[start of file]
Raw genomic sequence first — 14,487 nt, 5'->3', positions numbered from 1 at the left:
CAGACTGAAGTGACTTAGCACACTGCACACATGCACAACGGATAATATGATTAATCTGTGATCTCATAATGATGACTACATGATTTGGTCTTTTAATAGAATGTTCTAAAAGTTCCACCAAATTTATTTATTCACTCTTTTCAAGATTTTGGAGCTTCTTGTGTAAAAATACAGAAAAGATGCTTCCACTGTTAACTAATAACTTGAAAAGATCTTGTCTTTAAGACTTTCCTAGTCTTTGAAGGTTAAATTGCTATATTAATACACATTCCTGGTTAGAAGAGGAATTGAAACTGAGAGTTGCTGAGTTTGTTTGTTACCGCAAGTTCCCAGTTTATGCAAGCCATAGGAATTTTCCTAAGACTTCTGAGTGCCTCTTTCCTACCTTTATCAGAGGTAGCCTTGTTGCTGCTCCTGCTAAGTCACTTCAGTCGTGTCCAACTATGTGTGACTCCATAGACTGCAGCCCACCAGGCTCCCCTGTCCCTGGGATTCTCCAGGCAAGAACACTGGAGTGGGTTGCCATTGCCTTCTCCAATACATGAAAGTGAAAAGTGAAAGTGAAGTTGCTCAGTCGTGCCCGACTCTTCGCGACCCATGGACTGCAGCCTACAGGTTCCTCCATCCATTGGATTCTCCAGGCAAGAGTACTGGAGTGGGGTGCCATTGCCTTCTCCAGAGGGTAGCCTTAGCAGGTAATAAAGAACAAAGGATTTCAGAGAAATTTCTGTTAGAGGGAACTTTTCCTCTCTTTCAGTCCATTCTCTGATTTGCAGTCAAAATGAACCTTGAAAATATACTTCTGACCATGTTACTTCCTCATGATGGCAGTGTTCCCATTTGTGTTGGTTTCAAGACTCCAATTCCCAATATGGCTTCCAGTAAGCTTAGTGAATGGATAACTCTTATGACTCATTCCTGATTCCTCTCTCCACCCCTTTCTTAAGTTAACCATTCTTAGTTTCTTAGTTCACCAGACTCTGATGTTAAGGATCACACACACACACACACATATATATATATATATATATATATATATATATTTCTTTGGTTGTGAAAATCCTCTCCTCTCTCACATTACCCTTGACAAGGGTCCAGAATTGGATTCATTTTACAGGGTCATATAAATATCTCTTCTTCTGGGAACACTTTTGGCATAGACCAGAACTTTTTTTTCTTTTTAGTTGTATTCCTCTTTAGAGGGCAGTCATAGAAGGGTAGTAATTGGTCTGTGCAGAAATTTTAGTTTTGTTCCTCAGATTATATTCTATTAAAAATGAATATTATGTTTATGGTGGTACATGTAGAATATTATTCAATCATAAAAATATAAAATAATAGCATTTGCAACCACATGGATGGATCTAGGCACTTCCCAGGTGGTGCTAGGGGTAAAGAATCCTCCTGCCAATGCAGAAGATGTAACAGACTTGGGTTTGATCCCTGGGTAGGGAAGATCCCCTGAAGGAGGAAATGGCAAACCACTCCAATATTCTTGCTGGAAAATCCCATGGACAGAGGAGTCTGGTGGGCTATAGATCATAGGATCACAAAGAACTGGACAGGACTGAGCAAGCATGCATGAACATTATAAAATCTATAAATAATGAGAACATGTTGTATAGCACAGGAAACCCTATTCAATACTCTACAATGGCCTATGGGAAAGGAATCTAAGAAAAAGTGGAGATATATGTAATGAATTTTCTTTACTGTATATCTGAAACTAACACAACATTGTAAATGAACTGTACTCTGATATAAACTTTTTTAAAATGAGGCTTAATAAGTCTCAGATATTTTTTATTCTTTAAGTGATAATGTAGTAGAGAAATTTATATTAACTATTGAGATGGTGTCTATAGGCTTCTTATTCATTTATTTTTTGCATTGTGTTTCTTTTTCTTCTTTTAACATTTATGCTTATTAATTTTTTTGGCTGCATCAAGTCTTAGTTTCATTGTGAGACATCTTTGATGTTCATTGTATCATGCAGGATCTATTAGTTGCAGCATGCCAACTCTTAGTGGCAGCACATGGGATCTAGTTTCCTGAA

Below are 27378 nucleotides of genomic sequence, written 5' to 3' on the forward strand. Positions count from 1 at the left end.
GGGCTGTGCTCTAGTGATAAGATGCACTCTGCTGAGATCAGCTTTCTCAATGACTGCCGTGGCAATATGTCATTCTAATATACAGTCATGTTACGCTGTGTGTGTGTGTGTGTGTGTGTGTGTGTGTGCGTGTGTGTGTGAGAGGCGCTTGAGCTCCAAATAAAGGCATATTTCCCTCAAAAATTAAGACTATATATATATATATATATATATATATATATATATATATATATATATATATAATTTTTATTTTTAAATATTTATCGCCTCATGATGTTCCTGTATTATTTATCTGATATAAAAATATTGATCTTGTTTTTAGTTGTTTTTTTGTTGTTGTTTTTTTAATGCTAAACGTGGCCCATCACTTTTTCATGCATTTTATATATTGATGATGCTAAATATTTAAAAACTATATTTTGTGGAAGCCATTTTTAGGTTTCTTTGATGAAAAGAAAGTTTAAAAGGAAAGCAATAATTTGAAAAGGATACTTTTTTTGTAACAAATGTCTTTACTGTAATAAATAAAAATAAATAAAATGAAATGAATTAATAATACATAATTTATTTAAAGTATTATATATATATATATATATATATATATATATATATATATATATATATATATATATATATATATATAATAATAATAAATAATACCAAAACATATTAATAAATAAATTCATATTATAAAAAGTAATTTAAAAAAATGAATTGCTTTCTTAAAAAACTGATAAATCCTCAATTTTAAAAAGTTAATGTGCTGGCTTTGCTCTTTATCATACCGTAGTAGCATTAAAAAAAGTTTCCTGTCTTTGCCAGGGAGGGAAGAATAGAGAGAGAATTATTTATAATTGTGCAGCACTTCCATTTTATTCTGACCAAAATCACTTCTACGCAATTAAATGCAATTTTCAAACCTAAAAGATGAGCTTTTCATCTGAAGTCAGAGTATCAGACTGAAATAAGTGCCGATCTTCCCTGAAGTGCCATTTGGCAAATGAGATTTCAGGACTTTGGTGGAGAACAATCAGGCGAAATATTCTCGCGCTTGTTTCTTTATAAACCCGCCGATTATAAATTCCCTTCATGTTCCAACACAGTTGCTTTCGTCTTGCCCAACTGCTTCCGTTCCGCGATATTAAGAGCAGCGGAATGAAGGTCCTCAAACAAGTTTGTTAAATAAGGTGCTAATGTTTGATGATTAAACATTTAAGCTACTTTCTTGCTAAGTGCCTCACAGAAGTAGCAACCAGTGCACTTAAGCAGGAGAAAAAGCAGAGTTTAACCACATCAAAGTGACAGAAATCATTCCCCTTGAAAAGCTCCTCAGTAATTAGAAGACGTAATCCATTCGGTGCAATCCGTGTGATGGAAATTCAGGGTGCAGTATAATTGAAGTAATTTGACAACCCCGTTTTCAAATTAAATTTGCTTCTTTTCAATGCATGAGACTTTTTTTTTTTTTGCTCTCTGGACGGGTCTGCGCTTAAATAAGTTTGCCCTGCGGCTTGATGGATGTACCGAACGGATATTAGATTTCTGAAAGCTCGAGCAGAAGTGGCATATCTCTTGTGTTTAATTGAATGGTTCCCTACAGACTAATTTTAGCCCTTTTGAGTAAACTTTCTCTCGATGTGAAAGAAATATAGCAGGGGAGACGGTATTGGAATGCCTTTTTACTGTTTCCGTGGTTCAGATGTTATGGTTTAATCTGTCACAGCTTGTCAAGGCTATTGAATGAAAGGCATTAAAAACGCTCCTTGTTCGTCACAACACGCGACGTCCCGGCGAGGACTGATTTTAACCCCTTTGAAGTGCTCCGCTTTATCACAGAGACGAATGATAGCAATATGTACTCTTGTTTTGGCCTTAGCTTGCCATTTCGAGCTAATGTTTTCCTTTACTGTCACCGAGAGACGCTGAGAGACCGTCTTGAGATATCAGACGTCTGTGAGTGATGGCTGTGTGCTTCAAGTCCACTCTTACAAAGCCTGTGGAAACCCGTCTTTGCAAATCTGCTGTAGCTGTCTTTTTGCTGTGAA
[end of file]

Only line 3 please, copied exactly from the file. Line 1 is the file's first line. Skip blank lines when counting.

Below are 27378 nucleotides of genomic sequence, written 5' to 3' on the forward strand. Positions count from 1 at the left end.